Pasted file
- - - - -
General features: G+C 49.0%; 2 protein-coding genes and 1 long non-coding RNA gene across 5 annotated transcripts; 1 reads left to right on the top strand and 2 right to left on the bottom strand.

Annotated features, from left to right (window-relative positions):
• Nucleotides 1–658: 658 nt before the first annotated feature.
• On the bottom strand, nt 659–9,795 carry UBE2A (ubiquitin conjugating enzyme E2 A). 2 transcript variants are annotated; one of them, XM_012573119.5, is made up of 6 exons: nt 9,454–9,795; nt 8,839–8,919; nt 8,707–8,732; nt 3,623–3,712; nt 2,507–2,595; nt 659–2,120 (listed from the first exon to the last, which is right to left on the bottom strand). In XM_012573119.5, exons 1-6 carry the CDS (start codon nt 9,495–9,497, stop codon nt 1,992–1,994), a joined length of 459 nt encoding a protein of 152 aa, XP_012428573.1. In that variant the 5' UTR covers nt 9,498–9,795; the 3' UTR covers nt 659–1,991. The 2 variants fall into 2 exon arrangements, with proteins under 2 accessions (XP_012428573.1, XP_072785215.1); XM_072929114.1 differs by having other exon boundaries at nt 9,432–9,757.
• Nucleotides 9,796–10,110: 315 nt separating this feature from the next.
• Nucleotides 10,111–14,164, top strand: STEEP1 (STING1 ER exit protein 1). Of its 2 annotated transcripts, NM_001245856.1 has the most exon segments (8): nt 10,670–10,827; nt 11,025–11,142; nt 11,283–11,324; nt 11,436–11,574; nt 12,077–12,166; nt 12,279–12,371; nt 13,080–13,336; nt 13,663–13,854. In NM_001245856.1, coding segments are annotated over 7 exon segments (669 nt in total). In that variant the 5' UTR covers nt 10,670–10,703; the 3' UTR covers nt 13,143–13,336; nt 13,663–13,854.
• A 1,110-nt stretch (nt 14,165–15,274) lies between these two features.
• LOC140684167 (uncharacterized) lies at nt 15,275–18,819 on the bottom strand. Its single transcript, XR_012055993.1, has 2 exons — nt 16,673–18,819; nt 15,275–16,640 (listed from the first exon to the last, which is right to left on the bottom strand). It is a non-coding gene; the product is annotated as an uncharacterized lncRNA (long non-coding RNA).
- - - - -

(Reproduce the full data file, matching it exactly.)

General features: G+C 49.0%; 2 protein-coding genes and 1 long non-coding RNA gene across 5 annotated transcripts; 1 reads left to right on the top strand and 2 right to left on the bottom strand.

Annotated features, from left to right (window-relative positions):
• Nucleotides 1–658: 658 nt before the first annotated feature.
• On the bottom strand, nt 659–9,795 carry UBE2A (ubiquitin conjugating enzyme E2 A). 2 transcript variants are annotated; one of them, XM_012573119.5, is made up of 6 exons: nt 9,454–9,795; nt 8,839–8,919; nt 8,707–8,732; nt 3,623–3,712; nt 2,507–2,595; nt 659–2,120 (listed from the first exon to the last, which is right to left on the bottom strand). In XM_012573119.5, exons 1-6 carry the CDS (start codon nt 9,495–9,497, stop codon nt 1,992–1,994), a joined length of 459 nt encoding a protein of 152 aa, XP_012428573.1. In that variant the 5' UTR covers nt 9,498–9,795; the 3' UTR covers nt 659–1,991. The 2 variants fall into 2 exon arrangements, with proteins under 2 accessions (XP_012428573.1, XP_072785215.1); XM_072929114.1 differs by having other exon boundaries at nt 9,432–9,757.
• Nucleotides 9,796–10,110: 315 nt separating this feature from the next.
• Nucleotides 10,111–14,164, top strand: STEEP1 (STING1 ER exit protein 1). Of its 2 annotated transcripts, NM_001245856.1 has the most exon segments (8): nt 10,670–10,827; nt 11,025–11,142; nt 11,283–11,324; nt 11,436–11,574; nt 12,077–12,166; nt 12,279–12,371; nt 13,080–13,336; nt 13,663–13,854. In NM_001245856.1, coding segments are annotated over 7 exon segments (669 nt in total). In that variant the 5' UTR covers nt 10,670–10,703; the 3' UTR covers nt 13,143–13,336; nt 13,663–13,854.
• A 1,110-nt stretch (nt 14,165–15,274) lies between these two features.
• LOC140684167 (uncharacterized) lies at nt 15,275–18,819 on the bottom strand. Its single transcript, XR_012055993.1, has 2 exons — nt 16,673–18,819; nt 15,275–16,640 (listed from the first exon to the last, which is right to left on the bottom strand). It is a non-coding gene; the product is annotated as an uncharacterized lncRNA (long non-coding RNA).